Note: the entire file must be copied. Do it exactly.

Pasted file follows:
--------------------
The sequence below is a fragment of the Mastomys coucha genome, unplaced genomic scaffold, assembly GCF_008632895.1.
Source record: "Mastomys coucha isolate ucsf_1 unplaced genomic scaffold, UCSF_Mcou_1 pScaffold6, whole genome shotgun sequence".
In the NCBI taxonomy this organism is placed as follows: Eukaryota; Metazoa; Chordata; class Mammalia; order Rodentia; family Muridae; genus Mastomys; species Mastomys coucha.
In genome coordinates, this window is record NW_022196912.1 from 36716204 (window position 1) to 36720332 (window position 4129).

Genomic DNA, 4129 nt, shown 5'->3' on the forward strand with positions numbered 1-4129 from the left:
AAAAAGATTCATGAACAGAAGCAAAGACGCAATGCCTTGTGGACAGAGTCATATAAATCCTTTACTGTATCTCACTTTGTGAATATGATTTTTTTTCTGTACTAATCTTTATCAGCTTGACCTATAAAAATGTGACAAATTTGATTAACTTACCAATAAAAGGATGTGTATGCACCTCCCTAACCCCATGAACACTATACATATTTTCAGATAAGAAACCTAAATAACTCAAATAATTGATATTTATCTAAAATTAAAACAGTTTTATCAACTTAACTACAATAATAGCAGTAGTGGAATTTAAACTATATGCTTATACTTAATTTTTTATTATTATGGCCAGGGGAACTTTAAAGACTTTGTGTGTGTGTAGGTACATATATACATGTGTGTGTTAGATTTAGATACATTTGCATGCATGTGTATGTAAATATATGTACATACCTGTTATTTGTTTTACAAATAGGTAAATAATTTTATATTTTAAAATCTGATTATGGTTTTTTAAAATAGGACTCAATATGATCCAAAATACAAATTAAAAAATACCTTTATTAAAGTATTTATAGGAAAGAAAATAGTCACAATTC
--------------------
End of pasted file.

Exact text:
The sequence below is a fragment of the Mastomys coucha genome, unplaced genomic scaffold, assembly GCF_008632895.1.
Source record: "Mastomys coucha isolate ucsf_1 unplaced genomic scaffold, UCSF_Mcou_1 pScaffold6, whole genome shotgun sequence".
In the NCBI taxonomy this organism is placed as follows: Eukaryota; Metazoa; Chordata; class Mammalia; order Rodentia; family Muridae; genus Mastomys; species Mastomys coucha.
In genome coordinates, this window is record NW_022196912.1 from 36716204 (window position 1) to 36720332 (window position 4129).

Genomic DNA, 4129 nt, shown 5'->3' on the forward strand with positions numbered 1-4129 from the left:
AAAAAGATTCATGAACAGAAGCAAAGACGCAATGCCTTGTGGACAGAGTCATATAAATCCTTTACTGTATCTCACTTTGTGAATATGATTTTTTTTCTGTACTAATCTTTATCAGCTTGACCTATAAAAATGTGACAAATTTGATTAACTTACCAATAAAAGGATGTGTATGCACCTCCCTAACCCCATGAACACTATACATATTTTCAGATAAGAAACCTAAATAACTCAAATAATTGATATTTATCTAAAATTAAAACAGTTTTATCAACTTAACTACAATAATAGCAGTAGTGGAATTTAAACTATATGCTTATACTTAATTTTTTATTATTATGGCCAGGGGAACTTTAAAGACTTTGTGTGTGTGTAGGTACATATATACATGTGTGTGTTAGATTTAGATACATTTGCATGCATGTGTATGTAAATATATGTACATACCTGTTATTTGTTTTACAAATAGGTAAATAATTTTATATTTTAAAATCTGATTATGGTTTTTTAAAATAGGACTCAATATGATCCAAAATACAAATTAAAAAATACCTTTATTAAAGTATTTATAGGAAAGAAAATAGTCACAATTC